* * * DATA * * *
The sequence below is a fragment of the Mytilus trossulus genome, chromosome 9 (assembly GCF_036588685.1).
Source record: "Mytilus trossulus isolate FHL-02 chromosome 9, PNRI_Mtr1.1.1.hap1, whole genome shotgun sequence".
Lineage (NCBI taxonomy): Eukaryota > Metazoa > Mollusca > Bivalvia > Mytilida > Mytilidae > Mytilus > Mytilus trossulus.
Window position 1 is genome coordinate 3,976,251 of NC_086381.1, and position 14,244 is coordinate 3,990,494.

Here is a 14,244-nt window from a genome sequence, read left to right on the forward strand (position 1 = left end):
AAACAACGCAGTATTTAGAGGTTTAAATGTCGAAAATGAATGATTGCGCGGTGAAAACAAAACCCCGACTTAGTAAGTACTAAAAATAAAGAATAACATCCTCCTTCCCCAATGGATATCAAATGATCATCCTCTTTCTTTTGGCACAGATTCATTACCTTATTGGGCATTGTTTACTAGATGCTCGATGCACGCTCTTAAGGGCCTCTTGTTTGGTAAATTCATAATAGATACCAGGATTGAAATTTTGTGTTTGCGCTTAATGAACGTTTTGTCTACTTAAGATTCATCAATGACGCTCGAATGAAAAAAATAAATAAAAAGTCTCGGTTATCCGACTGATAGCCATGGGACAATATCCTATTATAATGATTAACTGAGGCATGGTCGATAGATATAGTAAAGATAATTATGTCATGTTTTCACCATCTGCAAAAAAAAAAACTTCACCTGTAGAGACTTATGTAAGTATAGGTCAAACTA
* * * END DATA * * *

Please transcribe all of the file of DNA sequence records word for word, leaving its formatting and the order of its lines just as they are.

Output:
The sequence below is a fragment of the Mytilus trossulus genome, chromosome 9 (assembly GCF_036588685.1).
Source record: "Mytilus trossulus isolate FHL-02 chromosome 9, PNRI_Mtr1.1.1.hap1, whole genome shotgun sequence".
Lineage (NCBI taxonomy): Eukaryota > Metazoa > Mollusca > Bivalvia > Mytilida > Mytilidae > Mytilus > Mytilus trossulus.
Window position 1 is genome coordinate 3,976,251 of NC_086381.1, and position 14,244 is coordinate 3,990,494.

Here is a 14,244-nt window from a genome sequence, read left to right on the forward strand (position 1 = left end):
AAACAACGCAGTATTTAGAGGTTTAAATGTCGAAAATGAATGATTGCGCGGTGAAAACAAAACCCCGACTTAGTAAGTACTAAAAATAAAGAATAACATCCTCCTTCCCCAATGGATATCAAATGATCATCCTCTTTCTTTTGGCACAGATTCATTACCTTATTGGGCATTGTTTACTAGATGCTCGATGCACGCTCTTAAGGGCCTCTTGTTTGGTAAATTCATAATAGATACCAGGATTGAAATTTTGTGTTTGCGCTTAATGAACGTTTTGTCTACTTAAGATTCATCAATGACGCTCGAATGAAAAAAATAAATAAAAAGTCTCGGTTATCCGACTGATAGCCATGGGACAATATCCTATTATAATGATTAACTGAGGCATGGTCGATAGATATAGTAAAGATAATTATGTCATGTTTTCACCATCTGCAAAAAAAAAAACTTCACCTGTAGAGACTTATGTAAGTATAGGTCAAACTA